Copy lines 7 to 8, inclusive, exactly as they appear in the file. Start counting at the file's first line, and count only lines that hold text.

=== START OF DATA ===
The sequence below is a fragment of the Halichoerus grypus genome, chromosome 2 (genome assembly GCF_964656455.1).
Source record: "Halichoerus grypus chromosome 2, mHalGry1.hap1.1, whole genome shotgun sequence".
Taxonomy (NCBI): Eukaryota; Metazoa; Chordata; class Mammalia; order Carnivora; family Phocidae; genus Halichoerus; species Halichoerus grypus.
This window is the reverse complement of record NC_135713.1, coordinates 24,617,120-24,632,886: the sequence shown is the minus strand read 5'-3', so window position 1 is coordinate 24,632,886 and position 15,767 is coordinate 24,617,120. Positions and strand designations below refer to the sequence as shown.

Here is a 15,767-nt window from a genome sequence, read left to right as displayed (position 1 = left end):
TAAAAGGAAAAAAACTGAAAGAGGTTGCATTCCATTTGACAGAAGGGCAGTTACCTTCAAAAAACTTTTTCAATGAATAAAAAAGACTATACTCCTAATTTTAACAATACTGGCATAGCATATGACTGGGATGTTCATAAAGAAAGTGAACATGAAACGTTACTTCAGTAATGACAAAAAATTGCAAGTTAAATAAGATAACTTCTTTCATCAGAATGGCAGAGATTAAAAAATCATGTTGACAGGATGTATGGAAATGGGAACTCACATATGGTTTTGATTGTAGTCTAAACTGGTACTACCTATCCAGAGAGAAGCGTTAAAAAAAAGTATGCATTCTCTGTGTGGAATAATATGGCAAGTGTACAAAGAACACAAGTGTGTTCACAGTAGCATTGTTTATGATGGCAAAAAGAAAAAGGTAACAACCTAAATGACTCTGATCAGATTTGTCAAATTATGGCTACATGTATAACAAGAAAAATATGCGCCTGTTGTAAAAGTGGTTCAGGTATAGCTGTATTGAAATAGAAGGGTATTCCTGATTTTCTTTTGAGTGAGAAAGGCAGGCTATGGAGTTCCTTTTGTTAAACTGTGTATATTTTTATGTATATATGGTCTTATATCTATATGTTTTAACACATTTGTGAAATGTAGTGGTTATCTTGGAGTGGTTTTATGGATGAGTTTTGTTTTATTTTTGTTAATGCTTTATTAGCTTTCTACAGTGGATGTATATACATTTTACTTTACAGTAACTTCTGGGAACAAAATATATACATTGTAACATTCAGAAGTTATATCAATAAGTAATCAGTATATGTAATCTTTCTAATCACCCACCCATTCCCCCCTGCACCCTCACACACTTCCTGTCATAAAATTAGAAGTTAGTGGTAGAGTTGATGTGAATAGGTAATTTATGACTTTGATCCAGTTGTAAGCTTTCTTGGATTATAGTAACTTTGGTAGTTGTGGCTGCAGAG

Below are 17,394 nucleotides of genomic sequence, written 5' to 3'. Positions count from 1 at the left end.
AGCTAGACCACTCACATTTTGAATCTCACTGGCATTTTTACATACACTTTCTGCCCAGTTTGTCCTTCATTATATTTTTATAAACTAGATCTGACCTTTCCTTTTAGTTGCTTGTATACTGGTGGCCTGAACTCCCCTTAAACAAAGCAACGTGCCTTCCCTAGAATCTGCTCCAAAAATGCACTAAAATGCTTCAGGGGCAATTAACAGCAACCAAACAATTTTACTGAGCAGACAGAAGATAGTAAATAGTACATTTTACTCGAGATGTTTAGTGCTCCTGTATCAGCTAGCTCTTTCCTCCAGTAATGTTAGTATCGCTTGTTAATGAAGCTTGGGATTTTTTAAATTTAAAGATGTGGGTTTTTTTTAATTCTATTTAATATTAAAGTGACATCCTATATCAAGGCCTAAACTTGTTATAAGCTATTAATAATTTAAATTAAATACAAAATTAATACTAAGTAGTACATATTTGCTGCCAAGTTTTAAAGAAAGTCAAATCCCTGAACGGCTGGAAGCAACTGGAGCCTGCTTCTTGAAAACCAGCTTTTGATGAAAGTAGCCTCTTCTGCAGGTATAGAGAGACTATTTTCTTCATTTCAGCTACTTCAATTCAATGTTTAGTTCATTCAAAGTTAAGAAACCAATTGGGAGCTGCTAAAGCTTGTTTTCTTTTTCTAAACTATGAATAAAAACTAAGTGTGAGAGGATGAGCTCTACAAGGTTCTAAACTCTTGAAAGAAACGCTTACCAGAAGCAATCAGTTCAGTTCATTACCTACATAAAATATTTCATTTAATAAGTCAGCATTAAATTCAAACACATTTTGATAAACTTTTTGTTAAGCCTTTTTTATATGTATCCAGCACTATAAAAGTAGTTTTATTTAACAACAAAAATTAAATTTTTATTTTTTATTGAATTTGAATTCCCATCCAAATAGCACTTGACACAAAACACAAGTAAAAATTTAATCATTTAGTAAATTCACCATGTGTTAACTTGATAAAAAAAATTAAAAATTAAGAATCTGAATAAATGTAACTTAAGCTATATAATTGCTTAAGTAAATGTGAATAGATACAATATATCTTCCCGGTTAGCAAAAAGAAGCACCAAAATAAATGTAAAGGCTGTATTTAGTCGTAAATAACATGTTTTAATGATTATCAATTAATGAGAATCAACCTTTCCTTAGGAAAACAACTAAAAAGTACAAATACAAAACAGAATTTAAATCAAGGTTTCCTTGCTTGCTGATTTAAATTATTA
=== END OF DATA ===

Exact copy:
Below are 17,394 nucleotides of genomic sequence, written 5' to 3'. Positions count from 1 at the left end.
AGCTAGACCACTCACATTTTGAATCTCACTGGCATTTTTACATACACTTTCTGCCCAGTTTGTCCTTCATTATATTTTTATAAACTAGATCTGACCTTTCCTTTTAGTTGCTTGTATACTGGTGGCCTGAACTCCCCTTAAACAAAGCAACGTGCCTTCCCTAGAATCTGCTCCAAAAATGCACTAAAATGCTTCAGGGGCAATTAACAGCAACCAAACAATTTTACTGAGCAGACAGAAGATAGTAAATAGTACATTTTACTCGAGATGTTTAGTGCTCCTGTATCAGCTAGCTCTTTCCTCCAGTAATGTTAGTATCGCTTGTTAATGAAGCTTGGGATTTTTTAAATTTAAAGATGTGGGTTTTTTTTAATTCTATTTAATATTAAAGTGACATCCTATATCAAGGCCTAAACTTGTTATAAGCTATTAATAATTTAAATTAAATACAAAATTAATACTAAGTAGTACATATTTGCTGCCAAGTTTTAAAGAAAGTCAAATCCCTGAACGGCTGGAAGCAACTGGAGCCTGCTTCTTGAAAACCAGCTTTTGATGAAAGTAGCCTCTTCTGCAGGTATAGAGAGACTATTTTCTTCATTTCAGCTACTTCAATTCAATGTTTAGTTCATTCAAAGTTAAGAAACCAATTGGGAGCTGCTAAAGCTTGTTTTCTTTTTCTAAACTATGAATAAAAACTAAGTGTGAGAGGATGAGCTCTACAAGGTTCTAAACTCTTGAAAGAAACGCTTACCAGAAGCAATCAGTTCAGTTCATTACCTACATAAAATATTTCATTTAATAAGTCAGCATTAAATTCAAACACATTTTGATAAACTTTTTGTTAAGCCTTTTTTATATGTATCCAGCACTATAAAAGTAGTTTTATTTAACAACAAAAATTAAATTTTTATTTTTTATTGAATTTGAATTCCCATCCAAATAGCACTTGACACAAAACACAAGTAAAAATTTAATCATTTAGTAAATTCACCATGTGTTAACTTGATAAAAAAAATTAAAAATTAAGAATCTGAATAAATGTAACTTAAGCTATATAATTGCTTAAGTAAATGTGAATAGATACAATATATCTTCCCGGTTAGCAAAAAGAAGCACCAAAATAAATGTAAAGGCTGTATTTAGTCGTAAATAACATGTTTTAATGATTATCAATTAATGAGAATCAACCTTTCCTTAGGAAAACAACTAAAAAGTACAAATACAAAACAGAATTTAAATCAAGGTTTCCTTGCTTGCTGATTTAAATTATTA